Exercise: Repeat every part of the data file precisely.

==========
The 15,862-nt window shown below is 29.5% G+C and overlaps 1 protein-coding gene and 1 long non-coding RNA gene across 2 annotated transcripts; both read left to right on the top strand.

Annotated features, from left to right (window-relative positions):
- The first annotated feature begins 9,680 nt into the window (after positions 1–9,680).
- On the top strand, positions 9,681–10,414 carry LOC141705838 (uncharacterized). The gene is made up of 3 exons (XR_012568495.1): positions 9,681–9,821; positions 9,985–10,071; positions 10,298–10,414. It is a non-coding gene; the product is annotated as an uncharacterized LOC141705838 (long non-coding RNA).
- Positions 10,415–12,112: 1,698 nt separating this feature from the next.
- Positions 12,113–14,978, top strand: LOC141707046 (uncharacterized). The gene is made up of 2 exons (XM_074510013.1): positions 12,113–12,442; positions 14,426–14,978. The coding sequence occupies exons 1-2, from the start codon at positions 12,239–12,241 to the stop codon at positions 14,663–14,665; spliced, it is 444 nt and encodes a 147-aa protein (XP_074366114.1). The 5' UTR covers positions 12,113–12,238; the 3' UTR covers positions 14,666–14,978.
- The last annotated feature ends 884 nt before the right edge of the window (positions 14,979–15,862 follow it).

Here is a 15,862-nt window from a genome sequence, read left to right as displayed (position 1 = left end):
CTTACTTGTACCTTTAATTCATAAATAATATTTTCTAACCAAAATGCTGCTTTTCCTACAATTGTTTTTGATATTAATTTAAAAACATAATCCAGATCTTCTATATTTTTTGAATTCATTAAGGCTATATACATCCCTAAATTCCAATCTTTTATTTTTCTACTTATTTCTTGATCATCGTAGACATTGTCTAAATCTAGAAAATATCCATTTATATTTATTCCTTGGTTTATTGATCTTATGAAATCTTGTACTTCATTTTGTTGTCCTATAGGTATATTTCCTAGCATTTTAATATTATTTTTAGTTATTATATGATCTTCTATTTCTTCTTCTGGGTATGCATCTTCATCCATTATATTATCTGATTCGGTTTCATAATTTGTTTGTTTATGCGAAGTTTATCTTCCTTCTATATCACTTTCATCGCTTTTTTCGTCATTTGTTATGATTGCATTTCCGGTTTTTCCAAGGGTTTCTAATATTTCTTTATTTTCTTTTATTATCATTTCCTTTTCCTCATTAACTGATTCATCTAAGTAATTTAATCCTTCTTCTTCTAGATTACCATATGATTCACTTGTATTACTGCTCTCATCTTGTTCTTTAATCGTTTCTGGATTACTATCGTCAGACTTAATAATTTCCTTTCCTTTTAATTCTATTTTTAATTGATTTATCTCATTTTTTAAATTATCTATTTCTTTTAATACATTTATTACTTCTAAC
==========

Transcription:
The 15,862-nt window shown below is 29.5% G+C and overlaps 1 protein-coding gene and 1 long non-coding RNA gene across 2 annotated transcripts; both read left to right on the top strand.

Annotated features, from left to right (window-relative positions):
- The first annotated feature begins 9,680 nt into the window (after positions 1–9,680).
- On the top strand, positions 9,681–10,414 carry LOC141705838 (uncharacterized). The gene is made up of 3 exons (XR_012568495.1): positions 9,681–9,821; positions 9,985–10,071; positions 10,298–10,414. It is a non-coding gene; the product is annotated as an uncharacterized LOC141705838 (long non-coding RNA).
- Positions 10,415–12,112: 1,698 nt separating this feature from the next.
- Positions 12,113–14,978, top strand: LOC141707046 (uncharacterized). The gene is made up of 2 exons (XM_074510013.1): positions 12,113–12,442; positions 14,426–14,978. The coding sequence occupies exons 1-2, from the start codon at positions 12,239–12,241 to the stop codon at positions 14,663–14,665; spliced, it is 444 nt and encodes a 147-aa protein (XP_074366114.1). The 5' UTR covers positions 12,113–12,238; the 3' UTR covers positions 14,666–14,978.
- The last annotated feature ends 884 nt before the right edge of the window (positions 14,979–15,862 follow it).

Here is a 15,862-nt window from a genome sequence, read left to right as displayed (position 1 = left end):
CTTACTTGTACCTTTAATTCATAAATAATATTTTCTAACCAAAATGCTGCTTTTCCTACAATTGTTTTTGATATTAATTTAAAAACATAATCCAGATCTTCTATATTTTTTGAATTCATTAAGGCTATATACATCCCTAAATTCCAATCTTTTATTTTTCTACTTATTTCTTGATCATCGTAGACATTGTCTAAATCTAGAAAATATCCATTTATATTTATTCCTTGGTTTATTGATCTTATGAAATCTTGTACTTCATTTTGTTGTCCTATAGGTATATTTCCTAGCATTTTAATATTATTTTTAGTTATTATATGATCTTCTATTTCTTCTTCTGGGTATGCATCTTCATCCATTATATTATCTGATTCGGTTTCATAATTTGTTTGTTTATGCGAAGTTTATCTTCCTTCTATATCACTTTCATCGCTTTTTTCGTCATTTGTTATGATTGCATTTCCGGTTTTTCCAAGGGTTTCTAATATTTCTTTATTTTCTTTTATTATCATTTCCTTTTCCTCATTAACTGATTCATCTAAGTAATTTAATCCTTCTTCTTCTAGATTACCATATGATTCACTTGTATTACTGCTCTCATCTTGTTCTTTAATCGTTTCTGGATTACTATCGTCAGACTTAATAATTTCCTTTCCTTTTAATTCTATTTTTAATTGATTTATCTCATTTTTTAAATTATCTATTTCTTTTAATACATTTATTACTTCTAAC